Applying Pressure Bandages


When a horse sustains a serious leg injury, it is sometimes necessary to stabilize the limb and control bleeding and swelling until your veterinarian arrives. A pressure bandage is an effective first aid tool that can be used to accomplish this task.

Keep in mind, however, that any leg injury serious enough to require a pressure bandage is serious enough to require immediate professional attention. You should also recognize that pressure bandages can be potentially harmful if not applied correctly. If you know how to correctly apply a pressure bandage, you can come to the horse’s aid without causing further damage.


The purpose of the pressure bandage is to protect the injured area and control bleeding without constricting normal circulation.

Pressure bandages are used to:

  • Control bleeding
  •  Minimize swelling
  •  Provide support for an injured limb
  •  Absorb fluids (exudate) from a wound
  • Protect a wound from contamination or additional trauma

Wound Care

The severity or type of injury will determine the best course of action. If there is an open wound with profuse bleeding – or it appears that a major blood vessel has been cut (blood appears to spurt not trickle) – your primary concern will be to stop the bleeding. You will probably need to forego cleaning and apply pressure to the wound immediately.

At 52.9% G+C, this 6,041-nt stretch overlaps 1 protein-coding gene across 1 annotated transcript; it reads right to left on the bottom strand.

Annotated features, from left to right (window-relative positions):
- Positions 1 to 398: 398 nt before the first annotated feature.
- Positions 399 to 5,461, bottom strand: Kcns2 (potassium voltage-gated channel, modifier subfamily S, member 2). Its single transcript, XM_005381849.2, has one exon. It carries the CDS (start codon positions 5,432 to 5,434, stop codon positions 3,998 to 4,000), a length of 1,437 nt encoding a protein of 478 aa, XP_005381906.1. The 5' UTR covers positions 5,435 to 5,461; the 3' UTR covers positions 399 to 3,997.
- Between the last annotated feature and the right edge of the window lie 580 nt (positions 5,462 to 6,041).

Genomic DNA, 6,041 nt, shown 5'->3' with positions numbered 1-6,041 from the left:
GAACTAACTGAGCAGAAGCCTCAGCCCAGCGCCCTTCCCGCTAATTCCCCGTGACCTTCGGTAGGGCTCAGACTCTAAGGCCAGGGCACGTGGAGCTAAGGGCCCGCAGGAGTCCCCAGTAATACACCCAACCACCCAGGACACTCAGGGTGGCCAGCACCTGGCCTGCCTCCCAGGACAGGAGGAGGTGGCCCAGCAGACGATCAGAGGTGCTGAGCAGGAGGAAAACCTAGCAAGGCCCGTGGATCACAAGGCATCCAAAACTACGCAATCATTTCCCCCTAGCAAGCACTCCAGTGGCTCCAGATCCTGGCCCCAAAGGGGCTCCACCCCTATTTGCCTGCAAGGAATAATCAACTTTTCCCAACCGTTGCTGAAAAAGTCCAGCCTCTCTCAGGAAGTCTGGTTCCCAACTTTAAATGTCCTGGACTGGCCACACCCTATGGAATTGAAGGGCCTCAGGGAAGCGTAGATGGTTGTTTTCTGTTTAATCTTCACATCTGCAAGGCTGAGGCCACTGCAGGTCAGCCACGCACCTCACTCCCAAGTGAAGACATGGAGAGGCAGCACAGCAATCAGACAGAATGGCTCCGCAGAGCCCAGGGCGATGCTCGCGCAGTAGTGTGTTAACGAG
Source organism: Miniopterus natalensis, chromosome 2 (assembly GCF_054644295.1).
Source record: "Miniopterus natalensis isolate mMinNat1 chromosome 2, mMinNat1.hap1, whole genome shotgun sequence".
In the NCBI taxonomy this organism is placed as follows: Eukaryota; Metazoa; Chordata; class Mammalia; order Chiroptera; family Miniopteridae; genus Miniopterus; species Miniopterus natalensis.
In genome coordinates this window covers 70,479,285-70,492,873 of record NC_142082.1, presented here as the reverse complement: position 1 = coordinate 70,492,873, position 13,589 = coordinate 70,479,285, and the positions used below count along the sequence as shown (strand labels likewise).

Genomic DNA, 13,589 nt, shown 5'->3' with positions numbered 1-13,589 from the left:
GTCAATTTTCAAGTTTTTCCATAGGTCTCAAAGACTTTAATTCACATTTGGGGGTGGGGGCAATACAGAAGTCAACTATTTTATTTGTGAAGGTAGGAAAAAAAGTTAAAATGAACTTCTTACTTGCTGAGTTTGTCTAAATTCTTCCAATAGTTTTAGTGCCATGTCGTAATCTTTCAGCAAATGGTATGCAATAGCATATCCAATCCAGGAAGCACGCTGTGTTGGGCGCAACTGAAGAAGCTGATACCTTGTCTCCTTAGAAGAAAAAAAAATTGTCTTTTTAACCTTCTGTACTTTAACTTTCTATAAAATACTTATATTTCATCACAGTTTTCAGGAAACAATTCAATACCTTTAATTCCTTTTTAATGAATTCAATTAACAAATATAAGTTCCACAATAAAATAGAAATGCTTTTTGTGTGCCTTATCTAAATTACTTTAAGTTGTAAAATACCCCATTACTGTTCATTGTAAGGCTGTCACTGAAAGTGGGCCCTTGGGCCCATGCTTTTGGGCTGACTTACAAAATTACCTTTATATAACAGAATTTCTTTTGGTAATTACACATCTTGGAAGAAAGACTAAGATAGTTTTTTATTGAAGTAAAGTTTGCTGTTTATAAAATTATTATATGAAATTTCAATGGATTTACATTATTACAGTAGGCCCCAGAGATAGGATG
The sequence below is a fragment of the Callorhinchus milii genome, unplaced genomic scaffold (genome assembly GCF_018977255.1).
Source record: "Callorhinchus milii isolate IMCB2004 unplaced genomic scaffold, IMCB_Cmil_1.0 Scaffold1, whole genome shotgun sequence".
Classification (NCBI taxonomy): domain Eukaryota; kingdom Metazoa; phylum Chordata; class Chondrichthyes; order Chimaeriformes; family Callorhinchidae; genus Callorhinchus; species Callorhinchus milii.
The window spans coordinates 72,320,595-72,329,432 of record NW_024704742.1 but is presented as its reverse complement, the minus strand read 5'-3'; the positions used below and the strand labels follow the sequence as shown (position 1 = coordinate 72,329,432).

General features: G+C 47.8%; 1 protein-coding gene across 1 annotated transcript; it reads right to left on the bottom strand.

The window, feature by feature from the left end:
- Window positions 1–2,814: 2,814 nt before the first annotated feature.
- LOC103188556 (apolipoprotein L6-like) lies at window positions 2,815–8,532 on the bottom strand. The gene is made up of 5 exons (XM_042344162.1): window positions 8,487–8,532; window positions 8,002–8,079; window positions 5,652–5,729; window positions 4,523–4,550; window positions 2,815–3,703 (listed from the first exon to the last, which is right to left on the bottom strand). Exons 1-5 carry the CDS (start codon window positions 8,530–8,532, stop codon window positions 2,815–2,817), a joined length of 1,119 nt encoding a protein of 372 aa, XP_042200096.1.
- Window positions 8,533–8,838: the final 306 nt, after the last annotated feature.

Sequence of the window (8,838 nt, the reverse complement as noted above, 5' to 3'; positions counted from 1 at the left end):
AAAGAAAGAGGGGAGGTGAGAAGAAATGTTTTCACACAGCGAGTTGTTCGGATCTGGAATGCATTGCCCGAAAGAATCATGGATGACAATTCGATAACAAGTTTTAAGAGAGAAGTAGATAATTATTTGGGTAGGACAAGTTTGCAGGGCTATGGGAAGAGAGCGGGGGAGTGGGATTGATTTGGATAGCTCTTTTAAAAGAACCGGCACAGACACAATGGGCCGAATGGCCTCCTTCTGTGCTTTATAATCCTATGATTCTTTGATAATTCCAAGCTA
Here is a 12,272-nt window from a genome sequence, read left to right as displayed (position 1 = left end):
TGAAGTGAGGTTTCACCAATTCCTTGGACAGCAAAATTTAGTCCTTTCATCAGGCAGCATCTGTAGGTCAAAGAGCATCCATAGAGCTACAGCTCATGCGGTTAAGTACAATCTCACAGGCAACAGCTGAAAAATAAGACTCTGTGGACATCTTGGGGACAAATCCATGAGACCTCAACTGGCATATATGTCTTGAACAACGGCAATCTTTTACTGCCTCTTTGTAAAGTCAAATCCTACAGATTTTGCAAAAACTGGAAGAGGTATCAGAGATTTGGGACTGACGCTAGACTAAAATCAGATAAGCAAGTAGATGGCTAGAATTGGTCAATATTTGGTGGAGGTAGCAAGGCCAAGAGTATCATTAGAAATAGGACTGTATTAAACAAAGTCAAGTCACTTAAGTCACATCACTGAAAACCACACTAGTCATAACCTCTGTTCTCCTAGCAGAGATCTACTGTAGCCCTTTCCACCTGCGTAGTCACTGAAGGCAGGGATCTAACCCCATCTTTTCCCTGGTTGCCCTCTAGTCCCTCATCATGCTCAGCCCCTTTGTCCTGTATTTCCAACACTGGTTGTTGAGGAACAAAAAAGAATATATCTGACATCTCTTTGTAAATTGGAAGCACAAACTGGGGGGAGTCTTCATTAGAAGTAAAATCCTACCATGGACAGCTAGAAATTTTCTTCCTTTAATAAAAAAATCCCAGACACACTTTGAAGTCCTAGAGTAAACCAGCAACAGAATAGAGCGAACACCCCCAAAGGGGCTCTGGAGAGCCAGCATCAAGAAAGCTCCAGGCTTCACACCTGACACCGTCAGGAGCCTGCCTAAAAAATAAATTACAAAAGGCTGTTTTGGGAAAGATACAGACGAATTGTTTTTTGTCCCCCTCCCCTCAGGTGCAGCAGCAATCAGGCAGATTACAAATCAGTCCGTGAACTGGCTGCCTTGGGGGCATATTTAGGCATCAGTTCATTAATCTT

If bleeding is light to moderate, it may be best to cleanse the wound using cool running water from a hose prior to bandaging. Avoid prolonged hosing (not more than 10-12 minutes) as it may increase swelling. A commercially available sterile saline solution or a solution of 2 tablespoons plain table salt to one gallon of water can also be used.

Ideally the saline solution should be applied with pressure to loosen and flush dirt and debris from the wound. Avoid scrubbing as this may further damage tissue, increase bleeding, or drive dirt and debris deeper into the wound.

An antibacterial soap can be used to wash the surrounding area, but care should be taken to avoid getting soap into the wound itself.

Stress or traumatic injuries, such as bowed tendons, will benefit from being hosed or iced for 5-10 minutes prior to applying a pressure bandage.

Pressure Bandaging Materials

If an open wound is involved, gauze pads, a clean cotton washcloth, sanitary pads or other sterile non-stick dressing should be placed over the wound.

Do not use sheet or roll cotton directly against a wound. While cotton is absorbent and provides excellent padding, the fibers will stick to the tissue and contaminate the wound.

Once the wound is covered, you should use roll cotton, sheet cotton or leg quilts to pad the bandage.

Adequate padding is essential to distribute pressure evenly around the limb. Padding should be at least 2 inches thick. This will allow you to apply sufficient tension to the support bandage to control bleeding and swelling. The extra padding will also absorb drainage

Generally, the longer a bandage is to remain in place, the greater the amount of padding needed.

Track or polo wraps, cotton flannels, roll gauze, 3MTM™, Vetrap™, Bandaging Tape, Elastikon™, Ace™ bandages or even duct tape can be used for the external (pressure) layer.

Bandaging material should be at least 2-3 inches wide. This will help prevent a tourniquet effect and allow for sufficient overlap of the layers.